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Spinagu builds practice through layering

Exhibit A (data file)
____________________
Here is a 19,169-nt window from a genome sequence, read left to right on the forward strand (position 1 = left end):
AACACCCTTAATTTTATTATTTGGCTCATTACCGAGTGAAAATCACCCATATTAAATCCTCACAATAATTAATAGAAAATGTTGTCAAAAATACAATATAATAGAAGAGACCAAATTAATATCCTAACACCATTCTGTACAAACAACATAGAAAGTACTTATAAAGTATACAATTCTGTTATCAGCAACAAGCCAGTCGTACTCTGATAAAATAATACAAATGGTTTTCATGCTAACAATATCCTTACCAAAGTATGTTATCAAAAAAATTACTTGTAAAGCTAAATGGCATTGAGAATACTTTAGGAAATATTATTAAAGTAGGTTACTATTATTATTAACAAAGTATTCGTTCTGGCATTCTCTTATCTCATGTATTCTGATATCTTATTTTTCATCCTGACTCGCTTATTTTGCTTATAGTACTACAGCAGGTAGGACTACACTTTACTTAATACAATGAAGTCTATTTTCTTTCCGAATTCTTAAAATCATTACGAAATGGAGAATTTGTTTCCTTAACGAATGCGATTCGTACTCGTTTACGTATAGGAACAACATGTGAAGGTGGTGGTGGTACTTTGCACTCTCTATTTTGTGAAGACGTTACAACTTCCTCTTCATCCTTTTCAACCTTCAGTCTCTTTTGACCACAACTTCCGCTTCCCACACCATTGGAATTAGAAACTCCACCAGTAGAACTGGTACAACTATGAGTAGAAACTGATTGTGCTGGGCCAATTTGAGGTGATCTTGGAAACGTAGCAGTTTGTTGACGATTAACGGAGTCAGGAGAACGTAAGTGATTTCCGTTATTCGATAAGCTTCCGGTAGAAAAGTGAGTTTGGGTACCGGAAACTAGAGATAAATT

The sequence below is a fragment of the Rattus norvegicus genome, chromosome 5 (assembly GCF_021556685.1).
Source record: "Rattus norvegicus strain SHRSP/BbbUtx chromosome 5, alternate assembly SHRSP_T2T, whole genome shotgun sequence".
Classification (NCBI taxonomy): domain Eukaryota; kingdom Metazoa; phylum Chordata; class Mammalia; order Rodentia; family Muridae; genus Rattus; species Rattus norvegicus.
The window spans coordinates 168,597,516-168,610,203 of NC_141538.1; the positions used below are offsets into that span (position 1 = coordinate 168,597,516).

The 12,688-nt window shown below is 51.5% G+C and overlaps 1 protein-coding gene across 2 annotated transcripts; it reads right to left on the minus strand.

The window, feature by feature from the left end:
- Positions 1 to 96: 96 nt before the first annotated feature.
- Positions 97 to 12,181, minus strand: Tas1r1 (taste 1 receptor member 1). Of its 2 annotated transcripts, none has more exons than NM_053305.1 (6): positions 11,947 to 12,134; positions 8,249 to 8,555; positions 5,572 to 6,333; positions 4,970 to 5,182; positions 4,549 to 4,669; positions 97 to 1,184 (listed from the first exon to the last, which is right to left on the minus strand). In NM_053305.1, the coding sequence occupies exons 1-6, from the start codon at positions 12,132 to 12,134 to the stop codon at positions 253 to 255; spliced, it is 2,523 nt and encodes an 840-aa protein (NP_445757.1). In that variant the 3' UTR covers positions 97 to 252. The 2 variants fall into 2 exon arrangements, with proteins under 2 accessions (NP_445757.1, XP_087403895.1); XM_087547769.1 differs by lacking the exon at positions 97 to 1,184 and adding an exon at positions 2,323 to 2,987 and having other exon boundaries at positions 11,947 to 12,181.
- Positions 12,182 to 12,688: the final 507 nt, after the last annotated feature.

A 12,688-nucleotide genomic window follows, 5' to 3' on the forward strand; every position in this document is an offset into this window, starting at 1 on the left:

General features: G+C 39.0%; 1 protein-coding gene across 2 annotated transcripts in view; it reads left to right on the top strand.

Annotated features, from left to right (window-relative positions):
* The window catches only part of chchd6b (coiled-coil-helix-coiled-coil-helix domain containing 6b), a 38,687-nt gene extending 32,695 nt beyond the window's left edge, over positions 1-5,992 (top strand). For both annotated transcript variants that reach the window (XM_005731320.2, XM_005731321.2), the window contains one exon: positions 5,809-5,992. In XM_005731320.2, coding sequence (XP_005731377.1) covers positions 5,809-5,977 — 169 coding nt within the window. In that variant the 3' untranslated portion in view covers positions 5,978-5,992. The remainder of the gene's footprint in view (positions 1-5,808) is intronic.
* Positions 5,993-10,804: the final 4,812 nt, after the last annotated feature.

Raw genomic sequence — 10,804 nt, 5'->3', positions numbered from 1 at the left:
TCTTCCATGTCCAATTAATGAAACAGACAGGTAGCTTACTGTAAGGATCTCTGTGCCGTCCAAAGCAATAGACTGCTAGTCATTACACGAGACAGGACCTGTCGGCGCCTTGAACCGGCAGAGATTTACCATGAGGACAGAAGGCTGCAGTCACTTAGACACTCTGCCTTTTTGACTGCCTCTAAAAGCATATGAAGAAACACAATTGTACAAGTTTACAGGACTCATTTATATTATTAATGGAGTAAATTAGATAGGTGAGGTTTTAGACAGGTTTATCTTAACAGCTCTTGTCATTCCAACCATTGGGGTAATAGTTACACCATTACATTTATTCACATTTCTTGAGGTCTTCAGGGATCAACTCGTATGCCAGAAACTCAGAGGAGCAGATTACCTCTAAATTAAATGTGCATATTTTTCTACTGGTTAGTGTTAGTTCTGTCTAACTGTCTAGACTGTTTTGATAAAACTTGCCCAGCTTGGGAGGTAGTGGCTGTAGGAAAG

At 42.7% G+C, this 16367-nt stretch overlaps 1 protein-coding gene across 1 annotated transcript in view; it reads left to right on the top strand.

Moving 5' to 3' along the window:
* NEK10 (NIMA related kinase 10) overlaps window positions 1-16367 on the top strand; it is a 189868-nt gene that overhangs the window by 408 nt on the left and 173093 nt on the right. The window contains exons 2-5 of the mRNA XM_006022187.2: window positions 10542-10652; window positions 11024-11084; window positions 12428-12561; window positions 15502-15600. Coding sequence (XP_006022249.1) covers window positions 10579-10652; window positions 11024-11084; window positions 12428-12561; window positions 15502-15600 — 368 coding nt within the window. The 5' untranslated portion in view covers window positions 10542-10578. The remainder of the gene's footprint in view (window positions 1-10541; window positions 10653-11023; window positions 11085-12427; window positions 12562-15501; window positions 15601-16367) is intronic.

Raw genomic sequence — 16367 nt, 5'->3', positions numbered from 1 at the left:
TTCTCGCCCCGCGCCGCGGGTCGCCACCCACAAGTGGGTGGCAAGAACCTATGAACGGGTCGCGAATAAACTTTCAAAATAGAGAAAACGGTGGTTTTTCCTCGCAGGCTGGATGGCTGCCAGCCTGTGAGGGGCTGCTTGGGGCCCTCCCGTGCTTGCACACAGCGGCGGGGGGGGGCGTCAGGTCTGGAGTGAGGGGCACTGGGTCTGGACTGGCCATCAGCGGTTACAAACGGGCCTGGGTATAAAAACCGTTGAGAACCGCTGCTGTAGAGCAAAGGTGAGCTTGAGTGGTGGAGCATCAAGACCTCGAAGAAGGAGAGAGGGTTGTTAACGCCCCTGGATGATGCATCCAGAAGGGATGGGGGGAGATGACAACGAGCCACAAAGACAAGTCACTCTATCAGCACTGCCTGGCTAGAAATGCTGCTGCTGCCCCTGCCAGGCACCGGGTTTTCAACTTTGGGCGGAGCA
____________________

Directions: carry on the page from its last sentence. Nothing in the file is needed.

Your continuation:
The following interview was conducted as part of “Building Practice,” a professional elective course at Syracuse University School of Architecture taught by Molly Hunker and Kyle Miller, and now an AN interview series. On October 31, 2019, Maria Daniela Andino Donoso and Demitri Gadzios, students at Syracuse University, interviewed Jia Yi Gu and Maxi Spina, principals of Los Angeles-based architecture office, Spinagu. The following interview was edited by Kyle Miller and AN for clarity. Maria Daniela Andino Donoso and Demitri Gadzios: Thank you for taking time to speak with us today. We’ll start with some general questions about your collaboration before asking about Piaggio House, the project that we’ve been studying. So, the first question deals with your collaboration. Prior to the establishment of your practice in 2016, what were your individual goals and what led to your collaboration? Jia Yi Gu: At the time, I was trying to figure out how to be involved in architecture across multiple modes of production. I had a desire to practice in the conventional sense and, at the same time, contribute to architectural culture more broadly, through scholarship and curatorial practice. Maxi Spina: Prior to Jia and I deciding to practice together, I was running my own architecture office and teaching. Across practice and teaching, I was engaged in advanced digital design, the organization and representation of complex form, and the production of meaning beyond the discipline of architecture. Some of these interests came from previous experience working for Neil Denari in Los Angeles and studying with Jesse Reiser at Princeton University. Some of the initial ambitions and interests that surrounded the formation of my own practice were extensions of what I encountered and participated in during these two experiences. In 2015, Jia and I began having discussions about practicing together and what would constitute the basis of our collaborative practice. We were both, and still are, very interested in working on the medium of exhibition and revisiting modes of display for architecture. Jia's background working on exhibitions provided a foundation for our first collaborative endeavors. How do your distinct backgrounds and interests inform your collaboration, and how do practicing, teaching, and conducting research either converge or remain independent? Jia: I like to think of practicing, teaching, and research not as separate activities, but as different modes of production that engage with similar sets of issues in architecture in distinct ways. So, some activities, like teaching, are more about introducing important ideas and issues to students in order for them to have foundational knowledge about architecture and understand that architecture itself is a form of knowledge production. Other activities, like curating, are about bringing architecture and public audiences closer together. Both are opportunities to re-frame what we think we know in architecture. Maxi: Exactly, and every endeavor has a different set of conceptual and logistical requirements. Our different backgrounds allow us to divide and share responsibilities in each of the unique contexts in which we seek to make contributions—be it in practice, research, or curation. Can you be more specific about how your academic research and teaching inform the way you practice? Jia: On my end, there is a broader interest in labor and in what architects “do.” This is related to the status of architectural education today, where there are quite a few discrepancies between what students do in an educational environment and what is being asked of them in professional and non-professional practice. My research into these issues informs the way that we, as a practice, understand the conditions and agency of architecture today, but also, for example, the conditions of financing that allow architecture to be produced. We’re trying to be reflective and proactive in the way we engage realities of professional practice, and we’re also trying to develop a new value set for teaching. I want students to understand their place in architecture both in terms of the content they produce, but also the container or conditions that allow for such production—and often can foreclose on other models of practice. What we do as educators does not always directly overlap with what we do as practitioners, but both are based on a series of questions about the status of architecture today and the crisis of education and practice. Maxi: The content of the classes we teach and the work we do in our office are separate. We don't believe in the apprenticeship model that asks students to replicate our techniques and adopt our aesthetic sensibilities. We prefer to teach in way that opens up questions about design, representation and, more specifically, the status of software with regards to representation. We prefer to give students agency in developing a trajectory for their projects that is more personal, but still within the scope of the broader topic that we introduce. We also do not want to pretend that practice and teaching are entirely separate. They intersect from time to time, but are unique in ways that allow for continuous exchange and evolution. Jia, can you expand on what you just said about architecture’s relation to finance? In your practice, how do you engage traditional models of producing architecture? Do you pursue alternatives? Jia: It’s a serious limitation for our field to think that what we do as architects is merely provide a service. Unfortunately, most architecture offices subscribe to this service model without giving it much thought. There's a long history about why the profession is operating this way, and its relation to capitalism. Today, I feel anxiety about hyper financialization. Let me elaborate on this for a moment…  95 percent of housing in the United States is financed and constructed by developers. So, unless architects are seriously wanting to rethink the financial system by which architecture comes into being, we are basically going to lose out to high-return developers who have very different, often problematic values. Our response to this dissatisfaction—and it’s a response shared by many of our peers—is to teach as a way to sustain ourselves and enable a form of practice that can operate slightly outside of the service model. I believe architects don’t think enough about generating new, more equitable economic models for practice. There are entire sectors of the economy, like the nonprofit world for example, that have access to funding that are also values-based. So, there are other ways to practice… other economic models for practice… these other ways of practicing are things we are more aggressively pursuing right now. We are interested in how architects can become developers, not as profit-driven entities, but in order to design a better system for the financing of buildings. Regarding some of your collaborative efforts, your installations investigate issues of perception through the manipulation of profiles. Where does this interest come from and how has it evolved from project to project? Maxi: The work on profiles was developed in installations and conceptual projects completed across a two-year period. It started when we were invited to participate in an exhibition at Jai & Jai Gallery in Los Angeles in 2015 that asked architects to produce objects inspired by chess pieces. This opened up an avenue of investigation for us that engaged ideas of perception and posture of an architectural object. And profile as a topic in architectural form is very different from the topics of surface and volume, which I had been working on previously. So, working on profiles enabled us to expand our engagement with form beyond more familiar topics of engagement. Jia: The invitation to produce artifacts for the chess exhibition also provided an opportunity to study physical production of chess pieces. And it turns out, chess pieces have strong profiles because a profile is the result of rotating the wood around the lathe which allows for carving of the piece—a figural condition that is distinct from a machine’s toolpath, let’s say. So, from the start, there was an interest in the relationship between profile manipulation in the digital, immaterial environment compared to profile creation in a physical, material environment. This relationship, along with issues of corners, offsets, and thickness, was explored in a variety of ways across two additional projects. We have a question about Piaggio House. How were issues of constructability and materiality folded into the design process on the front end? Maxi: One of the issues that played a critical role in the development of the design was security, and layers of defense. I’ll come back to this, but I mention it first because it inspired a conceptual investigation into registering thickness through movement. Because of issues of security and the need to incorporate certain features native to the typology of single-family homes in the neighborhood, things like thresholds between significant spaces became important as a series of checkpoints or layers in relation to physical access. So, the house has an incredible range of spaces from fully enclosed and private to open and very visually accessible. The urban condition of that particular neighborhood in Rosario also dictated certain qualities. For example, and again tied to security concerns, the house could not be freestanding, as a way to limit accessible perimeter. What could potentially have been a rather banal aspect—the threshold between interior and exterior—became the most interesting aspect of the design. Every house in Rosario has about five layers of security. It's not just a gate and a front door that separates public from private. Multiple layers need to be incorporated to properly address this issue. In this way, the practical and pragmatic aspects of this security issue became important to us in the overall conceptualization of the house, it’s form, interior organization, and even materiality. Last question… what are some of the most rewarding aspect of being architects and educators? Jia: For me, it’s teaching. Teaching is incredibly rewarding! I learn so much from students and I’m inspired by the ways in which they prepare for practice. By the time someone has entered the profession they are formed subjects, and it’s in working with students where I see formation in real time, and where change can occur as one prepares to practice and engage the world more critically. Maxi: I can point to two things. The first is that we’ve been given and have earned opportunities to create projects that make genuine contributions to contemporary discourse. We’re thankful to have peers with similar ambitions that we can talk to, exchange ideas with, be inspired by, and hopefully inspire. The second thing is very simple…  it's just an afternoon in the office, working on projects. That's probably the most rewarding time for me. We’re so busy, so I really try to appreciate the time I have in the office to work and be productive.